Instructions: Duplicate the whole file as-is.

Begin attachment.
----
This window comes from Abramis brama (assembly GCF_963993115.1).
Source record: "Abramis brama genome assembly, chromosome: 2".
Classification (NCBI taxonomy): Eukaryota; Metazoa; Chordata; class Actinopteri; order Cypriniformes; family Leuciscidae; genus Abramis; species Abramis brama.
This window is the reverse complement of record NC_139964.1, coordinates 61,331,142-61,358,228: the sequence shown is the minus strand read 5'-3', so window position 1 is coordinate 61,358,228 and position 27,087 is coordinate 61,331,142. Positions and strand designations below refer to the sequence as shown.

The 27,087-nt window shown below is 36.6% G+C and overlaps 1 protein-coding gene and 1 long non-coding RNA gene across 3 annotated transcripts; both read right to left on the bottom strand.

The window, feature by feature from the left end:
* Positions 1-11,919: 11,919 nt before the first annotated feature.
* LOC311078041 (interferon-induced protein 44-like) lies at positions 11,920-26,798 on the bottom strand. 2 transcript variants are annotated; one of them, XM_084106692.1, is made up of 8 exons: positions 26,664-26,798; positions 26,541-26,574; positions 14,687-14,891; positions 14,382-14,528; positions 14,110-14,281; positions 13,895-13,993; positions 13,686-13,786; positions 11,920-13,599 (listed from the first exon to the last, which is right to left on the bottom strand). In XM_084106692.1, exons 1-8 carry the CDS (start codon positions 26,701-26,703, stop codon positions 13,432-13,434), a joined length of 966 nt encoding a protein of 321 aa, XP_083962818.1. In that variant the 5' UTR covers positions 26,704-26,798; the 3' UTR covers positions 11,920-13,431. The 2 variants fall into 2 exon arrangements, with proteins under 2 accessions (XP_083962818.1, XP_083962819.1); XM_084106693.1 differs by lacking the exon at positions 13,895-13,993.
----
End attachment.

This window comes from Abramis brama (assembly GCF_963993115.1).
Source record: "Abramis brama genome assembly, chromosome: 2".
Classification (NCBI taxonomy): Eukaryota; Metazoa; Chordata; class Actinopteri; order Cypriniformes; family Leuciscidae; genus Abramis; species Abramis brama.
This window is the reverse complement of record NC_139964.1, coordinates 61,331,142-61,358,228: the sequence shown is the minus strand read 5'-3', so window position 1 is coordinate 61,358,228 and position 27,087 is coordinate 61,331,142. Positions and strand designations below refer to the sequence as shown.

The 27,087-nt window shown below is 36.6% G+C and overlaps 1 protein-coding gene and 1 long non-coding RNA gene across 3 annotated transcripts; both read right to left on the bottom strand.

The window, feature by feature from the left end:
* Positions 1-11,919: 11,919 nt before the first annotated feature.
* LOC311078041 (interferon-induced protein 44-like) lies at positions 11,920-26,798 on the bottom strand. 2 transcript variants are annotated; one of them, XM_084106692.1, is made up of 8 exons: positions 26,664-26,798; positions 26,541-26,574; positions 14,687-14,891; positions 14,382-14,528; positions 14,110-14,281; positions 13,895-13,993; positions 13,686-13,786; positions 11,920-13,599 (listed from the first exon to the last, which is right to left on the bottom strand). In XM_084106692.1, exons 1-8 carry the CDS (start codon positions 26,701-26,703, stop codon positions 13,432-13,434), a joined length of 966 nt encoding a protein of 321 aa, XP_083962818.1. In that variant the 5' UTR covers positions 26,704-26,798; the 3' UTR covers positions 11,920-13,431. The 2 variants fall into 2 exon arrangements, with proteins under 2 accessions (XP_083962818.1, XP_083962819.1); XM_084106693.1 differs by lacking the exon at positions 13,895-13,993.